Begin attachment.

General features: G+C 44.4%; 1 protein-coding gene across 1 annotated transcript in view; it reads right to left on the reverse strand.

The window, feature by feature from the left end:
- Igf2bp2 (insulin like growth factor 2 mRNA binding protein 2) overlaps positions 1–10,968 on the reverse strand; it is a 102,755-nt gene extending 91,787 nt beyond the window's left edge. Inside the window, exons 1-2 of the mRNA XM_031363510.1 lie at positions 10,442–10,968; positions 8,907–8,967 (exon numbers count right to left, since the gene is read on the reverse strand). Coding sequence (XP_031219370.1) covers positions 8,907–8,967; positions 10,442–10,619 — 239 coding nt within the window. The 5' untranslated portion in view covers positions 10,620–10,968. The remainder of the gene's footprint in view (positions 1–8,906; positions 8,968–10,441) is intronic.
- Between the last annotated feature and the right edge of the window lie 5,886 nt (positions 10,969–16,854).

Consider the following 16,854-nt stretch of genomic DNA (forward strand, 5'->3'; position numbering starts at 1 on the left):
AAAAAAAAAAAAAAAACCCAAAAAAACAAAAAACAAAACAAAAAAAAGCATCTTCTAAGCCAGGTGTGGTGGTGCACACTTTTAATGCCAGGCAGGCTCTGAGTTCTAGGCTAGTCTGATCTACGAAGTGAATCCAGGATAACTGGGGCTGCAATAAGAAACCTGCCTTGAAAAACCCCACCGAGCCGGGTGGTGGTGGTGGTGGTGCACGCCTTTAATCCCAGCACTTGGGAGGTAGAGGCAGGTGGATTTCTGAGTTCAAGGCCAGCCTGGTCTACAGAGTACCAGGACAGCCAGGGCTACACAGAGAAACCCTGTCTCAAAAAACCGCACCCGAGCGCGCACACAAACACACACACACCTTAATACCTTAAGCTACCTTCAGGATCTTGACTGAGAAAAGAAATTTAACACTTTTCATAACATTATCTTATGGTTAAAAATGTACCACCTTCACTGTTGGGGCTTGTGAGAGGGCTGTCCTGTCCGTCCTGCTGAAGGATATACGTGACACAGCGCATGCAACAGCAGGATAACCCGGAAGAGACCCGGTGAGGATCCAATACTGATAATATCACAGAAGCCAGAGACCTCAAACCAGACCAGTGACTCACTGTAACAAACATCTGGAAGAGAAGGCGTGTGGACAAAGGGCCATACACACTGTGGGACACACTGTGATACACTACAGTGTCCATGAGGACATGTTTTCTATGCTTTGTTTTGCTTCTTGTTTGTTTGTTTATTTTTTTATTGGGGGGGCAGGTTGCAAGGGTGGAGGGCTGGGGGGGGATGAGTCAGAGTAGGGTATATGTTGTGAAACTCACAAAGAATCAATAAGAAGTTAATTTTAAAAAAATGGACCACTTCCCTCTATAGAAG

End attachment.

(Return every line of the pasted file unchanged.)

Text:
General features: G+C 44.4%; 1 protein-coding gene across 1 annotated transcript in view; it reads right to left on the reverse strand.

The window, feature by feature from the left end:
- Igf2bp2 (insulin like growth factor 2 mRNA binding protein 2) overlaps positions 1–10,968 on the reverse strand; it is a 102,755-nt gene extending 91,787 nt beyond the window's left edge. Inside the window, exons 1-2 of the mRNA XM_031363510.1 lie at positions 10,442–10,968; positions 8,907–8,967 (exon numbers count right to left, since the gene is read on the reverse strand). Coding sequence (XP_031219370.1) covers positions 8,907–8,967; positions 10,442–10,619 — 239 coding nt within the window. The 5' untranslated portion in view covers positions 10,620–10,968. The remainder of the gene's footprint in view (positions 1–8,906; positions 8,968–10,441) is intronic.
- Between the last annotated feature and the right edge of the window lie 5,886 nt (positions 10,969–16,854).

Consider the following 16,854-nt stretch of genomic DNA (forward strand, 5'->3'; position numbering starts at 1 on the left):
AAAAAAAAAAAAAAAACCCAAAAAAACAAAAAACAAAACAAAAAAAAGCATCTTCTAAGCCAGGTGTGGTGGTGCACACTTTTAATGCCAGGCAGGCTCTGAGTTCTAGGCTAGTCTGATCTACGAAGTGAATCCAGGATAACTGGGGCTGCAATAAGAAACCTGCCTTGAAAAACCCCACCGAGCCGGGTGGTGGTGGTGGTGGTGCACGCCTTTAATCCCAGCACTTGGGAGGTAGAGGCAGGTGGATTTCTGAGTTCAAGGCCAGCCTGGTCTACAGAGTACCAGGACAGCCAGGGCTACACAGAGAAACCCTGTCTCAAAAAACCGCACCCGAGCGCGCACACAAACACACACACACCTTAATACCTTAAGCTACCTTCAGGATCTTGACTGAGAAAAGAAATTTAACACTTTTCATAACATTATCTTATGGTTAAAAATGTACCACCTTCACTGTTGGGGCTTGTGAGAGGGCTGTCCTGTCCGTCCTGCTGAAGGATATACGTGACACAGCGCATGCAACAGCAGGATAACCCGGAAGAGACCCGGTGAGGATCCAATACTGATAATATCACAGAAGCCAGAGACCTCAAACCAGACCAGTGACTCACTGTAACAAACATCTGGAAGAGAAGGCGTGTGGACAAAGGGCCATACACACTGTGGGACACACTGTGATACACTACAGTGTCCATGAGGACATGTTTTCTATGCTTTGTTTTGCTTCTTGTTTGTTTGTTTATTTTTTTATTGGGGGGGCAGGTTGCAAGGGTGGAGGGCTGGGGGGGGATGAGTCAGAGTAGGGTATATGTTGTGAAACTCACAAAGAATCAATAAGAAGTTAATTTTAAAAAAATGGACCACTTCCCTCTATAGAAG